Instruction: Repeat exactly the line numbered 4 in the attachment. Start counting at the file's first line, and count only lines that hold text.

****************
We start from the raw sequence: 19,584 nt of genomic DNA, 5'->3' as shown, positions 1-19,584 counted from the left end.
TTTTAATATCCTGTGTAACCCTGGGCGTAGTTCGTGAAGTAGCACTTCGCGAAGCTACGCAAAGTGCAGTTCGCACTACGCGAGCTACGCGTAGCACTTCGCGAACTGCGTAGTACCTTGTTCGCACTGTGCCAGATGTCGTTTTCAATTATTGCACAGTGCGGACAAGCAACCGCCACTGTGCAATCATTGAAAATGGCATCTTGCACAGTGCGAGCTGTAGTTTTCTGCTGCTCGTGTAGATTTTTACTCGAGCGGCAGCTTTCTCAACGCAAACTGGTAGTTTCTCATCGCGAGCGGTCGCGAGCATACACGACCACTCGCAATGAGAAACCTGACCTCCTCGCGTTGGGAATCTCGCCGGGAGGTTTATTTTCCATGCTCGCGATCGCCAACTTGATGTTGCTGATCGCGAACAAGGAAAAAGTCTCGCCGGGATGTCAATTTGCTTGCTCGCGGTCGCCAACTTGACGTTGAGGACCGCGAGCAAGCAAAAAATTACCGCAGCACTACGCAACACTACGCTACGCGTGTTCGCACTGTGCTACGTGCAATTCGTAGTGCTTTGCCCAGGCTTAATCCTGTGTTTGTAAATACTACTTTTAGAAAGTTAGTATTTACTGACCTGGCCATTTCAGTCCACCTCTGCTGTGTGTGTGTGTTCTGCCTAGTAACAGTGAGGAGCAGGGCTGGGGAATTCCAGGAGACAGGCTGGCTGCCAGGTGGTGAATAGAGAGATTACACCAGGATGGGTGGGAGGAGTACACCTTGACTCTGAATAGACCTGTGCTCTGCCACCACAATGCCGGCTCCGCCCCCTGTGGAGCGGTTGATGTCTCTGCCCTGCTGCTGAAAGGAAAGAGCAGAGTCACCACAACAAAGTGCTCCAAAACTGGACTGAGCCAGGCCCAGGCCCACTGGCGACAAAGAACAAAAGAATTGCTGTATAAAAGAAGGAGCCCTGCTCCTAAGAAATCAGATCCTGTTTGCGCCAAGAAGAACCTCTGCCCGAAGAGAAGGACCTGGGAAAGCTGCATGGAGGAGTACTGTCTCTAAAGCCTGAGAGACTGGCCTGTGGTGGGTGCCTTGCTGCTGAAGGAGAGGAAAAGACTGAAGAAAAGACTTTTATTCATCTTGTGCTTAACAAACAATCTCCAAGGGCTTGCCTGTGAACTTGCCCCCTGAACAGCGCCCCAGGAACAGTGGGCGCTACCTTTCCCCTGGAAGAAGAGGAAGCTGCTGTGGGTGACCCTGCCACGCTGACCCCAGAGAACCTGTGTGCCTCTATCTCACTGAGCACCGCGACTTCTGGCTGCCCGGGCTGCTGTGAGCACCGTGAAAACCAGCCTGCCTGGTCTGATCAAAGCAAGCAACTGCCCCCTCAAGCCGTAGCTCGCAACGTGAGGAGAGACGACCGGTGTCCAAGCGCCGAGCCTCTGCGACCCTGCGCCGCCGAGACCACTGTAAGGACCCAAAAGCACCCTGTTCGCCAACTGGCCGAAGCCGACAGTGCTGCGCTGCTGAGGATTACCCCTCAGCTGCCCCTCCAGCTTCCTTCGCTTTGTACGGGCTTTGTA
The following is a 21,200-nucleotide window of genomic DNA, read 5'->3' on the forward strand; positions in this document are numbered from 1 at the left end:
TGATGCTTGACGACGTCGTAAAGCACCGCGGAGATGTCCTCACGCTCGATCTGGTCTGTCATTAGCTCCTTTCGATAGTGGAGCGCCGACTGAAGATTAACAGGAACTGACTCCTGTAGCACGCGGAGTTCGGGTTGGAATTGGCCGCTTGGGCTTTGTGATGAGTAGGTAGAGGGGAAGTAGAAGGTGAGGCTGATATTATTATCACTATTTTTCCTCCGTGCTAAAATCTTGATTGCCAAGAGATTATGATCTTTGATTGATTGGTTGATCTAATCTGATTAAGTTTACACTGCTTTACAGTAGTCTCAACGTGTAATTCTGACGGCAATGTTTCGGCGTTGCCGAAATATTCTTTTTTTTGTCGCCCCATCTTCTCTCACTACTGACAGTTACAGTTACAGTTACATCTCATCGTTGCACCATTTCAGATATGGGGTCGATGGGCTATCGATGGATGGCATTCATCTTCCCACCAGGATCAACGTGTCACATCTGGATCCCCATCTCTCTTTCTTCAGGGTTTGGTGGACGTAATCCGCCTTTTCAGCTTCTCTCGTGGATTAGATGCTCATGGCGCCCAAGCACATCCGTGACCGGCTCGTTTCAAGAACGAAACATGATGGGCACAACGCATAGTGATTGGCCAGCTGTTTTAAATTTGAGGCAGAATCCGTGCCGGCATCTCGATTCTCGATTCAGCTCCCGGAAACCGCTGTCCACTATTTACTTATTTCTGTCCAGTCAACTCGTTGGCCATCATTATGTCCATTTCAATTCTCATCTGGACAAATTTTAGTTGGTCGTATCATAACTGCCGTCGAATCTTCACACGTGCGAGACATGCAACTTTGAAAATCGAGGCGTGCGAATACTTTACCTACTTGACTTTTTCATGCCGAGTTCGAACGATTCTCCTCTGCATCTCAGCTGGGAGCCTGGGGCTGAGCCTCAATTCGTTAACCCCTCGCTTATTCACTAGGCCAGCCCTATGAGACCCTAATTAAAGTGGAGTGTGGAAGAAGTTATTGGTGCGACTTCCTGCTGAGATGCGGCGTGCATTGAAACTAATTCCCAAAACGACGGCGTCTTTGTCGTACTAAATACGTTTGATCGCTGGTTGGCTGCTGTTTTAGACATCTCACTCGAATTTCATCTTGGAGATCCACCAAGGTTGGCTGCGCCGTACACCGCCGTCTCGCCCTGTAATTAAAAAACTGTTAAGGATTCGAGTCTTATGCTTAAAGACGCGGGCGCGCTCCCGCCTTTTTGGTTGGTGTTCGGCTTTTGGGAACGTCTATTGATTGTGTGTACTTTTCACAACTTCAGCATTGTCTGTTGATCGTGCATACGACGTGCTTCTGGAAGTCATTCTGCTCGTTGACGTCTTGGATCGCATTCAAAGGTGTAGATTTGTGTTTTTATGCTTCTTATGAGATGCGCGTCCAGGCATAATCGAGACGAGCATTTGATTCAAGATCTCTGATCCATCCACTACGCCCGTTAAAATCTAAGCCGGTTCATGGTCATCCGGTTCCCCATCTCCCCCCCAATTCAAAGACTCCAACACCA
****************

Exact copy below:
TGATGCTTGACGACGTCGTAAAGCACCGCGGAGATGTCCTCACGCTCGATCTGGTCTGTCATTAGCTCCTTTCGATAGTGGAGCGCCGACTGAAGATTAACAGGAACTGACTCCTGTAGCACGCGGAGTTCGGGTTGGAATTGGCCGCTTGGGCTTTGTGATGAGTAGGTAGAGGGGAAGTAGAAGGTGAGGCTGATATTATTATCACTATTTTTCCTCCGTGCTAAAATCTTGATTGCCAAGAGATTATGATCTTTGATTGATTGGTTGATCTAATCTGATTAAGTTTACACTGCTTTACAGTAGTCTCAACGTGTAATTCTGACGGCAATGTTTCGGCGTTGCCGAAATATTCTTTTTTTTGTCGCCCCATCTTCTCTCACTACTGACAGTTACAGTTACAGTTACATCTCATCGTTGCACCATTTCAGATATGGGGTCGATGGGCTATCGATGGATGGCATTCATCTTCCCACCAGGATCAACGTGTCACATCTGGATCCCCATCTCTCTTTCTTCAGGGTTTGGTGGACGTAATCCGCCTTTTCAGCTTCTCTCGTGGATTAGATGCTCATGGCGCCCAAGCACATCCGTGACCGGCTCGTTTCAAGAACGAAACATGATGGGCACAACGCATAGTGATTGGCCAGCTGTTTTAAATTTGAGGCAGAATCCGTGCCGGCATCTCGATTCTCGATTCAGCTCCCGGAAACCGCTGTCCACTATTTACTTATTTCTGTCCAGTCAACTCGTTGGCCATCATTATGTCCATTTCAATTCTCATCTGGACAAATTTTAGTTGGTCGTATCATAACTGCCGTCGAATCTTCACACGTGCGAGACATGCAACTTTGAAAATCGAGGCGTGCGAATACTTTACCTACTTGACTTTTTCATGCCGAGTTCGAACGATTCTCCTCTGCATCTCAGCTGGGAGCCTGGGGCTGAGCCTCAATTCGTTAACCCCTCGCTTATTCACTAGGCCAGCCCTATGAGACCCTAATTAAAGTGGAGTGTGGAAGAAGTTATTGGTGCGACTTCCTGCTGAGATGCGGCGTGCATTGAAACTAATTCCCAAAACGACGGCGTCTTTGTCGTACTAAATACGTTTGATCGCTGGTTGGCTGCTGTTTTAGACATCTCACTCGAATTTCATCTTGGAGATCCACCAAGGTTGGCTGCGCCGTACACCGCCGTCTCGCCCTGTAATTAAAAAACTGTTAAGGATTCGAGTCTTATGCTTAAAGACGCGGGCGCGCTCCCGCCTTTTTGGTTGGTGTTCGGCTTTTGGGAACGTCTATTGATTGTGTGTACTTTTCACAACTTCAGCATTGTCTGTTGATCGTGCATACGACGTGCTTCTGGAAGTCATTCTGCTCGTTGACGTCTTGGATCGCATTCAAAGGTGTAGATTTGTGTTTTTATGCTTCTTATGAGATGCGCGTCCAGGCATAATCGAGACGAGCATTTGATTCAAGATCTCTGATCCATCCACTACGCCCGTTAAAATCTAAGCCGGTTCATGGTCATCCGGTTCCCCATCTCCCCCCCAATTCAAAGACTCCAACACCA